Poster; Summer sales quickly reached, by Mary Koop, 1925
Simple name : Poster
Date : 1925
Collection : Posters
Object location : Acton Depot
Reference number : 1983/4/1875
Size : H 1016mm, W 635mm
Print code : 250-1,000-5/3/25
Reproduced in : London Transport Posters. A Century of Art and Design, edited by David Bownes and Oliver Green, Lund Humphries, 2008.
Publisher : Underground Electric Railway Company Ltd : 1925
Printer : Dangerfield Printing Company Ltd
Descriptive size : Double royal
Additional information : This poster was commissioned by the Underground Electric Railway Company to promote travel to the summer sales of 1925. Mary Koop's vibrant design depicts a sea of brightly coloured umbrellas moving towards the entrance of a shop. The tall shop doorway mimics the form of a tunnel or bridge. As the assorted umbrellas pass underneath, they are closed until the journey home. The umbrella was used in numerous London Underground posters, particularly in the 1920s. Its pleasing symmetry lent itself perfectly to the bold geometric style of the time. It also presented an apt metaphor for the Underground as a refuge from the English climate. Koop's flamboyant umbrellas provide an injection of colour and a humorous slant on the unpredictability of the British summer.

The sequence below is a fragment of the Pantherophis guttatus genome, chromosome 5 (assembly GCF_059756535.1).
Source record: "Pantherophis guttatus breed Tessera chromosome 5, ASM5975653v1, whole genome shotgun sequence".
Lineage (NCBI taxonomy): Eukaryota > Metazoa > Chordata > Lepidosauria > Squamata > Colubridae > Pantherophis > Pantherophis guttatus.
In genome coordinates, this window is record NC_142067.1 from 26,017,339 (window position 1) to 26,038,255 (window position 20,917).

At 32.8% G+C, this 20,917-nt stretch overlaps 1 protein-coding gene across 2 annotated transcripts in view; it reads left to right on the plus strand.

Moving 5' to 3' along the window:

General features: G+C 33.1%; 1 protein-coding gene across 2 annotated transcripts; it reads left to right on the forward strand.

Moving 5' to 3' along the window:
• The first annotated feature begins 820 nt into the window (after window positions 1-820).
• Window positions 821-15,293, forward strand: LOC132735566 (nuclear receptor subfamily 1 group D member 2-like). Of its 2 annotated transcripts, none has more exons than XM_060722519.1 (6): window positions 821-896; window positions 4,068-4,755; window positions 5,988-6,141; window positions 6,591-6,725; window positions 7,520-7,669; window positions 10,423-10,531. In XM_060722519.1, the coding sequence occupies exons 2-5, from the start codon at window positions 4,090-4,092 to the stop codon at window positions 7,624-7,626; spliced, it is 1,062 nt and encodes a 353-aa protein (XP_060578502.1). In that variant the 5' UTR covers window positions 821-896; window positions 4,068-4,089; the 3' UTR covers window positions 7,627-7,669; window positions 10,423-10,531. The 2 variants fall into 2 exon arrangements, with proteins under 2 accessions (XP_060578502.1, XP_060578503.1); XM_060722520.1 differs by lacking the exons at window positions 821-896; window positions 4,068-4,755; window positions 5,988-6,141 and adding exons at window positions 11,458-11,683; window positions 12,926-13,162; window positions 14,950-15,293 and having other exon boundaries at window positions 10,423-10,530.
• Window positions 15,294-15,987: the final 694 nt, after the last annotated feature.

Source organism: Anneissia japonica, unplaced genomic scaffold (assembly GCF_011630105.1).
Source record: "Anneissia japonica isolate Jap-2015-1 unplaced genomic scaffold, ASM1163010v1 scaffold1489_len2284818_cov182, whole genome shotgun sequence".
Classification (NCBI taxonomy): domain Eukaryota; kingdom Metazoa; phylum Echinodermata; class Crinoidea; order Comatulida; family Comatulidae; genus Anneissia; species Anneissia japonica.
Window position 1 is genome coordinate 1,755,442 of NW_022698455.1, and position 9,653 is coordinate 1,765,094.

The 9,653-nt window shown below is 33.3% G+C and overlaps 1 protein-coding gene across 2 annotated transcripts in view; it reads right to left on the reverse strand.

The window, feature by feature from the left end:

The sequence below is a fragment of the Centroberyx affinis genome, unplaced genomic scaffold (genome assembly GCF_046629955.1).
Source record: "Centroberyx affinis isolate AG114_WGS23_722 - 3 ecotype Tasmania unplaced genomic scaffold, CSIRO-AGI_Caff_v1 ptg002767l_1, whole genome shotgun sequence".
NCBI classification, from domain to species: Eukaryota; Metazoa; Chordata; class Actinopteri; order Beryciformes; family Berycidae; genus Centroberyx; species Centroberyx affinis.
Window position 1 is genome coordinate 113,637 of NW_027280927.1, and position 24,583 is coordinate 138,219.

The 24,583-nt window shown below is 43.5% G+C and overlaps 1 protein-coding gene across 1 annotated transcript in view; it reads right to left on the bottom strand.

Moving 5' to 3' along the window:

Title : Summer sales quickly reached
Colour : Yellow
Related person
Record completeness :
Record 85% complete
The range of entertainment on offer in London provided countless vibrant and enticing subjects for transport posters. Rather than advertising specific venues or events, posters usually promoted general activities such as shopping or going to the theatre. Many aimed to encourage travel to the city in the evenings and at weekends. Others encouraged regular commuters to stay in the city after work, rather than travelling home at rush hour. In the 1930s, posters were also issued with listings of specific events scheduled for that week.
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Some of the Underground's most iconic posters promote shopping. Many reminded the public of seasonal events, such as the winter or summer sales. Others encouraged shopping trends, such as travelling at off-peak times or shopping early for Christmas. These posters were predominantly aimed at women. Although the West End and Kensington were always the principal shopping districts, a small number of destinations outside central London were promoted for their shops.
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Double royal : Double royal has been the standard poster size used by the Underground since 1908. This 40 x 25 inch format has been used almost exclusively by railway companies.
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